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Argentine bonds jump as government weighs debt restructuring counteroffers

Credit: REUTERS/Agustin Marcarian

Argentine bonds jumped on Monday as the government weighed new counteroffers from its creditors while racing to strike a deal to restructure about $65 billion in foreign debt before Friday, when a grace period for paying interest on three dollar-denominated bonds expires.

By Cassandra Garrison and Eliana Raszewski

BUENOS AIRES, May 18 (Reuters) - Argentine bonds jumped on Monday as the government weighed new counteroffers from its creditors while racing to strike a deal to restructure about $65 billion in foreign debt before Friday, when a grace period for paying interest on three dollar-denominated bonds expires.

The counteroffers from leading creditor groups, announced by Argentina's government late Friday night, call for a shorter one-year grace period on payments and higher average interest rates than the government's initial proposal, according to local media outlet Infobae.

Argentine over-the-counter bonds were up an average 3%, traders said, while country risk dipped 97 basis points to 2,740.

Argentina, which is at risk of default on the bonds, proposed last month a tough restructuring that included a three-year payment halt, maturities pushed back until the next decade and a 62% reduction in coupon payments, an offer rejected by the majority of its creditors.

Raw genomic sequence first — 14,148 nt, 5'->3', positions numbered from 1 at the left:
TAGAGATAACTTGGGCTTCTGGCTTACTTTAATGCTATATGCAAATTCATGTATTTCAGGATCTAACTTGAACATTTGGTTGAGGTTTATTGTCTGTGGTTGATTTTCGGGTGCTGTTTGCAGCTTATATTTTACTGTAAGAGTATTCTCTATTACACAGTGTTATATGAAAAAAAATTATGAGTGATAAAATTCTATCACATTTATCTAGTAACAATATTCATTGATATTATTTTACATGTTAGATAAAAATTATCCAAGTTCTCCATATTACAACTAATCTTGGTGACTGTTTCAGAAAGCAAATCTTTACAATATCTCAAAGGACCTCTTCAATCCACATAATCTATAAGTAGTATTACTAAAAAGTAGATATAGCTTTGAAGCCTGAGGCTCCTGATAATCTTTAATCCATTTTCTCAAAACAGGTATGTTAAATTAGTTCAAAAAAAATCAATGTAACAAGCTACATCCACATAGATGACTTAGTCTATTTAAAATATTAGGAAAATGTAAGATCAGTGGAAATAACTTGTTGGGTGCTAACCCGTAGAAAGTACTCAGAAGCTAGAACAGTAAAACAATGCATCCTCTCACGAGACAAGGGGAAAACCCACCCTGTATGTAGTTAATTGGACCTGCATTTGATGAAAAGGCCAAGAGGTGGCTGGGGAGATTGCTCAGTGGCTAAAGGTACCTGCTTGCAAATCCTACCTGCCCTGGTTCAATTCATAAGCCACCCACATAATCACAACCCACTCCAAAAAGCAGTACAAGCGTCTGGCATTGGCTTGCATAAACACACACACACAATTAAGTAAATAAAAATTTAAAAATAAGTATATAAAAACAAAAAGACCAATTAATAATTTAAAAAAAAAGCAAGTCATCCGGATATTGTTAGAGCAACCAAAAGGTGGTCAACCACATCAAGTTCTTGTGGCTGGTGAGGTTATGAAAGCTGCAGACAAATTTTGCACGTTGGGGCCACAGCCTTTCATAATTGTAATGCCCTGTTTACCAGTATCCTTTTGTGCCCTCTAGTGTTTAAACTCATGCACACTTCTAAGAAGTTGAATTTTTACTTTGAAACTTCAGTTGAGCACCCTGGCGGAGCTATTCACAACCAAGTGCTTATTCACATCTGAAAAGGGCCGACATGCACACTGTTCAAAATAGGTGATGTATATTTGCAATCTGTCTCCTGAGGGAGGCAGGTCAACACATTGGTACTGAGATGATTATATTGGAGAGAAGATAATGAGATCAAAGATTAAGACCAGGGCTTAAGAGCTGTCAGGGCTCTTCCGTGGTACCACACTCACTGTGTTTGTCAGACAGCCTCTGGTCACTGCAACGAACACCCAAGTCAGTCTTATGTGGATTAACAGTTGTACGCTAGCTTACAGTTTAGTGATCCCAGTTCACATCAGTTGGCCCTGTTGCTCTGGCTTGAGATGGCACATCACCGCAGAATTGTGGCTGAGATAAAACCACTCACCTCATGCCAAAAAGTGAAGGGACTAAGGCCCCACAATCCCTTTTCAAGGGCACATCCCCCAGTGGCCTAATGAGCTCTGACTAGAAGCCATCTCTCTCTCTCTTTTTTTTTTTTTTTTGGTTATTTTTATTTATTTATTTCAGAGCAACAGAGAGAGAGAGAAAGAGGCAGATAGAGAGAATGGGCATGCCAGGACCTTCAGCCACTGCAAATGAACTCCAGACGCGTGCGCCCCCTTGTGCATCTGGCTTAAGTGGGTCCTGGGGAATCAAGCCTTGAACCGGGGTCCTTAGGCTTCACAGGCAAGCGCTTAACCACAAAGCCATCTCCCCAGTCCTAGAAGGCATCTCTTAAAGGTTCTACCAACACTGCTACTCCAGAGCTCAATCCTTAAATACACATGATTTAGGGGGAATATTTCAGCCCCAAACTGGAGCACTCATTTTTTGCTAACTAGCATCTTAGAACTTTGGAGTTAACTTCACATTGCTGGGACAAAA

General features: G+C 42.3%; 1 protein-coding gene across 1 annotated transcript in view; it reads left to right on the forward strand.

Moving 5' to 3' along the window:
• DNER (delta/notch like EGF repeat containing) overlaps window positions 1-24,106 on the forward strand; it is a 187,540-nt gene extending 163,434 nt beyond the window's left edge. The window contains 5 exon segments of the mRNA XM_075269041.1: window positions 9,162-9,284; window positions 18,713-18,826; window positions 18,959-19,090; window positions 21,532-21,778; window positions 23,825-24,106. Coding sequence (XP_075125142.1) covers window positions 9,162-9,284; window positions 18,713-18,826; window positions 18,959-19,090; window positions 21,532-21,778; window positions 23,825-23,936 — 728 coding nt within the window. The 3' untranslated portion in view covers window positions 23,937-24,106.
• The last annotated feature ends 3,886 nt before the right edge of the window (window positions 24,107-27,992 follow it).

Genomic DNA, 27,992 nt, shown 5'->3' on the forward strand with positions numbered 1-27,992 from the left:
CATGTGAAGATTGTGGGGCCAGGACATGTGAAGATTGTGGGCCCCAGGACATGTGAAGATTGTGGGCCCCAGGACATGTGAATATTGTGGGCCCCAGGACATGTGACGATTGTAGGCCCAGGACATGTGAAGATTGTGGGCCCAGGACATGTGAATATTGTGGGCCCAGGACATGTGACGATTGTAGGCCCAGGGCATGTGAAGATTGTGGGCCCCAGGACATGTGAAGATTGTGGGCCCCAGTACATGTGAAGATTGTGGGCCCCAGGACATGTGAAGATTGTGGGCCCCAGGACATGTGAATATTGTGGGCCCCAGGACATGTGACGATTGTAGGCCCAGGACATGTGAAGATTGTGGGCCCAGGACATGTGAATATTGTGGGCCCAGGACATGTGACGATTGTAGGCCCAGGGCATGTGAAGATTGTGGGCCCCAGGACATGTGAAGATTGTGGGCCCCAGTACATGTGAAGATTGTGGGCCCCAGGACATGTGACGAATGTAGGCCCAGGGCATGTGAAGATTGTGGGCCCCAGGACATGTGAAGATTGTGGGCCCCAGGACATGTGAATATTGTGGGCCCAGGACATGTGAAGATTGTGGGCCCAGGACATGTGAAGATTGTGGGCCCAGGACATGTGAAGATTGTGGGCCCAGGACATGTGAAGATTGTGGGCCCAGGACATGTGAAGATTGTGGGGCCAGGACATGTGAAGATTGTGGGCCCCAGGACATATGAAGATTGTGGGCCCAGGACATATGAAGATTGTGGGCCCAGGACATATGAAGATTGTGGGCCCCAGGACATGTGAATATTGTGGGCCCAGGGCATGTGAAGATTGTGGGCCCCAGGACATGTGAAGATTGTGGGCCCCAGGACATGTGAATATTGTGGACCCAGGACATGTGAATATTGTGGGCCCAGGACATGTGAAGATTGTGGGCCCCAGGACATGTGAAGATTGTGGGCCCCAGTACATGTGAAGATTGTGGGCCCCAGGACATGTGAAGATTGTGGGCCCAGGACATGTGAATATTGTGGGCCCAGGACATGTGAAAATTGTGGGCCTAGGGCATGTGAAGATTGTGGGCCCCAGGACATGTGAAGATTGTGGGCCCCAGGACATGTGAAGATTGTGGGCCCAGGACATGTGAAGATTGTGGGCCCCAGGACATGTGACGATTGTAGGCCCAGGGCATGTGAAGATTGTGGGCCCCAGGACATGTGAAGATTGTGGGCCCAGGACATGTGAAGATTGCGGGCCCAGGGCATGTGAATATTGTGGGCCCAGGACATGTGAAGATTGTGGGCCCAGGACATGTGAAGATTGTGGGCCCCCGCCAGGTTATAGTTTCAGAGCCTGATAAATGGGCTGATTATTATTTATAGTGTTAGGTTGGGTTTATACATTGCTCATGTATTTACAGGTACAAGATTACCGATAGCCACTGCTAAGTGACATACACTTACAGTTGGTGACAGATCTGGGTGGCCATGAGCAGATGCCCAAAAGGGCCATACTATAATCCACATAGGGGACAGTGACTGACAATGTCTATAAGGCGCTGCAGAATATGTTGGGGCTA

A joint counteroffer by firms Greylock, Gramercy and Fintech proposed a net present value of $58 for every 100 nominal dollars of current debt, an average interest rate of 5.03%, and a 2.3% lowered valuation, or haircut, on capital.

Another separate creditor group proposal, backed by BlackRock Financial Management, implies an average interest rate of 4.44%, a net present value of $60 per $100, and capital amortization starting in 2025.

A third offer proposed by firms including Monarch and BHK Capital included no haircut on capital and an average interest rate of 4.75% with capital amortization starting in 2027. It also included a net present value of $58 dollars per $100.

A spokesman for Argentina's Ministry of Economy did not immediately respond to a request for comment on the new counteroffers.

Economy Minister Martin Guzman said on Friday in a virtual conference that ongoing talks with creditors had been "positive" and that the government was open to considering new proposals within the framework of debt sustainability.

DOWNGRADE

Buenos Aires province, meanwhile, was downgraded on Friday by ratings agency S&P Global to "SD" from "CC" after it missed the deadline for a bond payment of about $110 million.

The province had been deadlocked with its own creditors over the restructuring of $7 billion in foreign debts after they rejected its earlier proposal.

The province's situation, seen as an indicator for how talks could go at the sovereign level, does not necessarily mean Argentina will have the same fate, said Lisa Schineller, lead analyst for sovereign ratings in Latin America at S&P Global.

"It's not clear if the (Buenos Aires province) discussions make it more complicated," Schineller said.

"Coming to a conclusion on any debt renegotiation process is not easy ... the signal is that (government officials) want to advance as fast as they can, although at this point, it is not necessarily likely by the 22nd."

(Reporting by Cassandra Garrison and Eliana Raszewski; Additional reporting by Walter Bianchi in Buenos Aires and Marc Jones in London Editing by Paul Simao)

((Cassandra.Garrison@thomsonreuters.com; +54 11 5830 7443;))

The views and opinions expressed herein are the views and opinions of the author and do not necessarily reflect those of Nasdaq, Inc.

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